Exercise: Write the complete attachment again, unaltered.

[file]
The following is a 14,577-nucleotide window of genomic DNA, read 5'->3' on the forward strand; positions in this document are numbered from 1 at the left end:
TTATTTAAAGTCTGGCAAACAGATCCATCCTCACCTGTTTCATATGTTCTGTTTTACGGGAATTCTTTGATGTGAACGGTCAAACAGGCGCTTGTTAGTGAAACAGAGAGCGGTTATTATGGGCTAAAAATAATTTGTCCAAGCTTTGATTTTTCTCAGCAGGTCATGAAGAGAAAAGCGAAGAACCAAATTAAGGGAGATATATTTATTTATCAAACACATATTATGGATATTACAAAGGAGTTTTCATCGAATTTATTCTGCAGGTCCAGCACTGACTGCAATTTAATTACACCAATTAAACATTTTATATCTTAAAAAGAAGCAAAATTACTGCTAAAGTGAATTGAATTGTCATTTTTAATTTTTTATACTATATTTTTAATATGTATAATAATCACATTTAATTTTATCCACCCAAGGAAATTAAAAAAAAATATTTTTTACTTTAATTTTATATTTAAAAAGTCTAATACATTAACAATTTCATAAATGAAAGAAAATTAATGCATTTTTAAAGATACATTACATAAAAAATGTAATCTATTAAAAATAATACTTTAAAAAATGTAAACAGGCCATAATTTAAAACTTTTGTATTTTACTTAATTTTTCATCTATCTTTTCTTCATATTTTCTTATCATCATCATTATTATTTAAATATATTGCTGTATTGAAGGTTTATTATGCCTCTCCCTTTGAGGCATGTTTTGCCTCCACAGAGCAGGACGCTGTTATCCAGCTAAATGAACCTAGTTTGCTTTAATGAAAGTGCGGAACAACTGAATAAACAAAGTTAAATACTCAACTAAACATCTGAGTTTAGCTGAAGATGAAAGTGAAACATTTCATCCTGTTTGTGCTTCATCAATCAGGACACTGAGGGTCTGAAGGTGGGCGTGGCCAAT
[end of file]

The following is a 14,577-nucleotide window of genomic DNA, read 5'->3' on the forward strand; positions in this document are numbered from 1 at the left end:
TTATTTAAAGTCTGGCAAACAGATCCATCCTCACCTGTTTCATATGTTCTGTTTTACGGGAATTCTTTGATGTGAACGGTCAAACAGGCGCTTGTTAGTGAAACAGAGAGCGGTTATTATGGGCTAAAAATAATTTGTCCAAGCTTTGATTTTTCTCAGCAGGTCATGAAGAGAAAAGCGAAGAACCAAATTAAGGGAGATATATTTATTTATCAAACACATATTATGGATATTACAAAGGAGTTTTCATCGAATTTATTCTGCAGGTCCAGCACTGACTGCAATTTAATTACACCAATTAAACATTTTATATCTTAAAAAGAAGCAAAATTACTGCTAAAGTGAATTGAATTGTCATTTTTAATTTTTTATACTATATTTTTAATATGTATAATAATCACATTTAATTTTATCCACCCAAGGAAATTAAAAAAAAATATTTTTTACTTTAATTTTATATTTAAAAAGTCTAATACATTAACAATTTCATAAATGAAAGAAAATTAATGCATTTTTAAAGATACATTACATAAAAAATGTAATCTATTAAAAATAATACTTTAAAAAATGTAAACAGGCCATAATTTAAAACTTTTGTATTTTACTTAATTTTTCATCTATCTTTTCTTCATATTTTCTTATCATCATCATTATTATTTAAATATATTGCTGTATTGAAGGTTTATTATGCCTCTCCCTTTGAGGCATGTTTTGCCTCCACAGAGCAGGACGCTGTTATCCAGCTAAATGAACCTAGTTTGCTTTAATGAAAGTGCGGAACAACTGAATAAACAAAGTTAAATACTCAACTAAACATCTGAGTTTAGCTGAAGATGAAAGTGAAACATTTCATCCTGTTTGTGCTTCATCAATCAGGACACTGAGGGTCTGAAGGTGGGCGTGGCCAAT